2 Sep 2003 berend   » (Journeyer)

It seems a lot of spammers and viruses are using my email address as the reply address... Got swamped by messages saying I have a virus. I therefore decided it was time to start signing my mail seriously. Upgraded to the latest GNU Privacy Guard (GPG), and the latest mailcrypt. Uncommented the lines in my .emacs and my mail is signed from now on. Put a URL in my signature to my public key. There does not seem to be a field in a message header for it.

Software that replies when it thinks I sent a virus will probably be disabled pretty soon. As well as the replies that an email address does not exist, or that the mailbox is over its size limit. Sigh. The end of email is near I'm afraid.

We really should have a server were people can send their email address and public key too. When a mail server receives a message claiming to have a reply address from someone, it should check with that server to see if that email address exists. Next it should validate the public key for the message. That would make it impossible to forge email addresses, if that server is reliable. To make sure the email addresses on that public server are reliable, we need to employ some trust. I.e. you can only store an email address and public key if another person, or two, can vouch for you. Perhaps use the existing public key servers and trust rings??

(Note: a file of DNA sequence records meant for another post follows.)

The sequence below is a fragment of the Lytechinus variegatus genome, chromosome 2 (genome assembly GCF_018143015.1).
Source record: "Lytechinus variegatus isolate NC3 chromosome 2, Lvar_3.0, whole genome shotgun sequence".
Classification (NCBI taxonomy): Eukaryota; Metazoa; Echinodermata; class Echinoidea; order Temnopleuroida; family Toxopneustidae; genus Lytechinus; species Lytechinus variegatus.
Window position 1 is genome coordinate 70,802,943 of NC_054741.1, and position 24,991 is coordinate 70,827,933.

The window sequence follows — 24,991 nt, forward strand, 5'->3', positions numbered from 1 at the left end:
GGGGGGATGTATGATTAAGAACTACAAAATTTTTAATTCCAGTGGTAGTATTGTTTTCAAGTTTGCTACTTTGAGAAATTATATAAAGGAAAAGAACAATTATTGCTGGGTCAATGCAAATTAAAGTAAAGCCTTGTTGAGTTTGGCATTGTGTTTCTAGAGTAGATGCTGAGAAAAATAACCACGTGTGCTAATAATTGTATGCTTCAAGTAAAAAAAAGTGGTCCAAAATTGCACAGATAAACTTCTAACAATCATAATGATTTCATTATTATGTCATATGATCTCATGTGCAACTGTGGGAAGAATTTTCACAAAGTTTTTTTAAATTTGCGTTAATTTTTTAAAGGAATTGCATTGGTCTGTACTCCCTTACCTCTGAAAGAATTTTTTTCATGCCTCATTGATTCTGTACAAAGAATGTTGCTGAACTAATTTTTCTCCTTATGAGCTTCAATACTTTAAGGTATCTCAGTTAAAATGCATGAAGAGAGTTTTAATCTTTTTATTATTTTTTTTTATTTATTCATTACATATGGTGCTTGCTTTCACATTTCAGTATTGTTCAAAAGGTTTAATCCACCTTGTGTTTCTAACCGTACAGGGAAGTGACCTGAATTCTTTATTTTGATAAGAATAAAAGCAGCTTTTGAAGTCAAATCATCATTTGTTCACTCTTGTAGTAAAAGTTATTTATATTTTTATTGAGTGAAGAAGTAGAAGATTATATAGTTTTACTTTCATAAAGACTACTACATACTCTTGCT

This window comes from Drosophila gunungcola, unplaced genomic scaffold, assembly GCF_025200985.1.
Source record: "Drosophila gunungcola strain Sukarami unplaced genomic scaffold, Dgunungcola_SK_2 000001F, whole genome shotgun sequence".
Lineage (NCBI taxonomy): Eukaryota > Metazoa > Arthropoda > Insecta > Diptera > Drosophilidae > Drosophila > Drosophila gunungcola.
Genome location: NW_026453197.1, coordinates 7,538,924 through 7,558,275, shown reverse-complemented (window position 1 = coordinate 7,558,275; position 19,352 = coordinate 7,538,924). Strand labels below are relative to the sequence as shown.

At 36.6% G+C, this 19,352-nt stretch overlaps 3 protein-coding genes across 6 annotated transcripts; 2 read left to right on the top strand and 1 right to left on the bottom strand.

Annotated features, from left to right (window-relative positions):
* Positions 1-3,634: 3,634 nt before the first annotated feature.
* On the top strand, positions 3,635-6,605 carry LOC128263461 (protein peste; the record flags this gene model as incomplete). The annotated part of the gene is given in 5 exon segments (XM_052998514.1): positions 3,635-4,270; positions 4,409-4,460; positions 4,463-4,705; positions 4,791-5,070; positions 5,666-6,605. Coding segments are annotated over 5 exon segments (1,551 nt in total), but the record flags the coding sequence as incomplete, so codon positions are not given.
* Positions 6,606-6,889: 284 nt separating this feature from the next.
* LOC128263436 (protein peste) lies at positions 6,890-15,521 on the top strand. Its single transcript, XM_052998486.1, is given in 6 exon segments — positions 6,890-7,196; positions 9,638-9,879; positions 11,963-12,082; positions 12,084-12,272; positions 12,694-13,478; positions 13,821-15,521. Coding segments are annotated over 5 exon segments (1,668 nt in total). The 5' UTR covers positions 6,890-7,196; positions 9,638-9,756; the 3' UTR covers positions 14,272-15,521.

Lately, I have become pessimistic about antispam techniques. I no longer believe Paul Graham's approach to fight spam is going to work. Bayesian filtering is pretty easy to defeat if people start to use it seriously. If I was a spammer I just would hire a few hackers to distribute a few viruses that allow me to sent email all over the world. Next I would use the infected machines for some serious spamming: just send serious messages to everyone in the world. Take messages from mailing lists at SourceForge or Yahoo Groups. If people start to move those messages to their spam archives, they will slowly but surely decrease the effectiveness of their Bayesian utilities. And just by the sheer volume they can guarantee that messages get through, as long as they're varied enough. My spamfilter might block things about gardens or popmusic, but sure doesn't block messages about Eiffel yet.

Bayesian tools might have worked, if not for Microsoft and basically for the entire computer profession. It's all sloppy coding and use of sloppy languages that can't even guarantee you don't have a buffer overflow. Writing secure code is already hard enough even if you don't have to worry about mistakes with some pointer or a statically allocated array. We have so many infected computers now, that Bayesian filters simply can be spammed to death. Berend's law: what can happen, will happen.

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